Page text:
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The “two kinds of righteousness”. What does this mean? (part III of III)

03 May
Luther?: "My name is Martin Luther and I approve this message."

Luther?: “My name is Martin Luther and I approve this message.”

“The crux of the Lutheran Reformation rested on maintaining the distinction between divine righteousness (which is salvific before God) and human righteousness (which is good for the world)” (K&A, 30)

“In large part, the doctrine of justification, like the closely related doctrine of original sin, is a question of anthropology: How do we define a human being?”  (K&A, 22)

Part I

Part II

As I noted in part I, there is no question that Luther taught a distinction between the two kinds of righteousness – something he even called “our theology”:

“This is our theology, by which we teach a precise distinction between these two kinds of righteousness, the active and the passive, so that morality and faith, works and grace, secular society and religion may not be confused.  Both are necessary, but both must be kept within their limits.” (Luther, “Lectures on Galatians, 1531-1535”)

In a recent paper (see here for link to paper), my pastor mapped this idea with Luther’s theological anthropology.

Figure2

Again, in their book The Genius of Luther’s Theology, Robert Kolb and Charles Arand contend that it was  “[Luther’s] anthropological presupposition that God shaped human life according to two dimensions (two kinds of righteousness), and the theological presupposition that God works through His Word in its manifold forms” (K&A, 12). This, the authors tell us, is a “Wittenberg way” of “thinking biblically and theologically” (K&A, 14), and it is something they have attempted to “properly translate[] across the centuries and cultural barriers.” They wish to “explore the genius of Luther’s way of thinking, the matrix within which he explored the text of Scripture and applied its truths to the everyday lives of people” (K&A, 19).

I note that all of this seems a laudable and noble goal – obviously, being able to faithfully and forcefully communicate Biblical and Confessional theology to the world in which we live is of concern to us all.  I try to do the same thing here (see the series starting here for a more vivid example).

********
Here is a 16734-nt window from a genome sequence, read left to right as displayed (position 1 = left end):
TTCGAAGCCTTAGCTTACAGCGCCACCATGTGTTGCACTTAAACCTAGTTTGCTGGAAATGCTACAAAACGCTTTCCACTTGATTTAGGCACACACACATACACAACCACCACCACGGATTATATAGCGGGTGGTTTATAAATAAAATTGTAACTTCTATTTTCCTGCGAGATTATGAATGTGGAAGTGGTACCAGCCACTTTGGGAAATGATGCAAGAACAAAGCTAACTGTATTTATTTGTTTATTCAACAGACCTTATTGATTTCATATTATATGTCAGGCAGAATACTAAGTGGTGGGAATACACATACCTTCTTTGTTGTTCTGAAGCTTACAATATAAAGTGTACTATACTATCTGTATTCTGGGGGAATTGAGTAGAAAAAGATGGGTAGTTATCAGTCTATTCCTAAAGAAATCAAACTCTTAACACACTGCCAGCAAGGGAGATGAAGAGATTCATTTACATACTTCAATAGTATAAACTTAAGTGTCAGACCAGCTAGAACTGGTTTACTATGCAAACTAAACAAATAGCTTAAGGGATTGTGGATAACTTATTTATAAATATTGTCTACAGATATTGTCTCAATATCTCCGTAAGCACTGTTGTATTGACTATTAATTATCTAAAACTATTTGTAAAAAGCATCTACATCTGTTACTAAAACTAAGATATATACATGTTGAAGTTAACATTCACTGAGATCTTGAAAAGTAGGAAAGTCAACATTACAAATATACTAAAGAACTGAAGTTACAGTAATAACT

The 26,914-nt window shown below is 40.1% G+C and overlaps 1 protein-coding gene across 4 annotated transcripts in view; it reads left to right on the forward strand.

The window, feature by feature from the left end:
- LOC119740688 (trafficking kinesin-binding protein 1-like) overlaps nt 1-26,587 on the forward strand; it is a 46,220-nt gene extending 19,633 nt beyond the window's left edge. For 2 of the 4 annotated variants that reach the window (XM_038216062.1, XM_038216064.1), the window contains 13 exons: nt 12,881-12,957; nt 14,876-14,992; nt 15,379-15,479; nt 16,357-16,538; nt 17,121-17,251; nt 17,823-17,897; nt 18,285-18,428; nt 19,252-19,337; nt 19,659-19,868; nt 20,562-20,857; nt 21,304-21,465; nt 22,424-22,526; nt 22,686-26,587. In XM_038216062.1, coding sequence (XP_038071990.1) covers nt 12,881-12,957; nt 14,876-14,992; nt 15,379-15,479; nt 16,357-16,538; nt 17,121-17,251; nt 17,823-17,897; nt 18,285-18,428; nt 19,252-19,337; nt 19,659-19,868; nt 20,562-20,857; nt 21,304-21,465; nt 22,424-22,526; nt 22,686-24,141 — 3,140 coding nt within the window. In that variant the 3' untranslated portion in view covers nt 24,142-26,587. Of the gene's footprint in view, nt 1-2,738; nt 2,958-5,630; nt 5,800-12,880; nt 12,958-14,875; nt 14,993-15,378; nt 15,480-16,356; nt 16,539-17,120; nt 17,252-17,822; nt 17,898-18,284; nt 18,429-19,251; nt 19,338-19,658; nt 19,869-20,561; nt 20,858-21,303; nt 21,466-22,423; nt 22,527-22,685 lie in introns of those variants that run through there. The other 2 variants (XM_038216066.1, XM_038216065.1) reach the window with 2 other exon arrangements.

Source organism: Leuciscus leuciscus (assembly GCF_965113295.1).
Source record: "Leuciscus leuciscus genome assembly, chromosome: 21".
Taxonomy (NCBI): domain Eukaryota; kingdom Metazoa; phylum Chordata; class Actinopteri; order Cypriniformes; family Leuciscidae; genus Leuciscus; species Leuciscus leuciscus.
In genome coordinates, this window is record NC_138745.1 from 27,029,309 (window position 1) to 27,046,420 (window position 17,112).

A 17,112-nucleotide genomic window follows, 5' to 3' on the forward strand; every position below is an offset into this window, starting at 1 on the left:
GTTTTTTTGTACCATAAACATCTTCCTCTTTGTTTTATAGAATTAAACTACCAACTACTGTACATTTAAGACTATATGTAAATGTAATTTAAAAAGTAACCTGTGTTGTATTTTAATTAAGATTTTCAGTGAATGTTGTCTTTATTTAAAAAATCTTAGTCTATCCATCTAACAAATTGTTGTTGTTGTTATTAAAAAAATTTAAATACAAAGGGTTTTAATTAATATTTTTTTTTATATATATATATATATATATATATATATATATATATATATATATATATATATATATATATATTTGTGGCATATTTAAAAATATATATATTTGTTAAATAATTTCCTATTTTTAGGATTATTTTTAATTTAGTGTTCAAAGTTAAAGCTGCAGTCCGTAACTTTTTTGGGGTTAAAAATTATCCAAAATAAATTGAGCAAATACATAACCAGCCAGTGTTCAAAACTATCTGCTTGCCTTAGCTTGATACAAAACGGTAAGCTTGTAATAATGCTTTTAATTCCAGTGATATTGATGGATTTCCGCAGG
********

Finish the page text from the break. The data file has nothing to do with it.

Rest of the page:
Zeroing in on the “two kinds of righteousness” concept in more detail, they say,

“The first presupposition posits that what makes human beings genuinely human creatures of God in his sight is his grace and favor alone, to which we respond with total trust in him; what makes us genuinely human in relationship to other creatures is our performance of works of love, which God designed to be our way of living out our trust in him” (K&A, 12).

Indeed, they claim, the “two kinds of [human] righteousness” are “two distinct ways in which every human creature pursues existence, two dimensions to what it means to be human” (K&A, 25).

Near the end of the introduction of their book, Kolb and Arand make an analogy which Professor Kolb had made earlier in a 2007 paper* regarding the two kinds of righteousness as a “nervous system” of the Wittenberg body of doctrine:

“This volume, therefore, is not a text book on Christian doctrine but a conversation about the genius of Luther and Melanchton’s way of thinking.  It is an exploration of decisive elements in the matrix or conceptual framework, the nervous system, of Wittenberg theology.  It aims to prepare Lutherans and non-Lutherans alike for viewing God’s world through biblical lenses, lenses ground by the Wittenberg reformation” (p. 20, see also p. 14 and 17 for more “nervous system” analogies)

Also in the book, they say that 2KR provides a “useful framework for understanding the whole of Luther’s corpus” and is “an indispensable tool for dealing with the perennial temptation to consider human existence one-dimensionally” (K&A 26).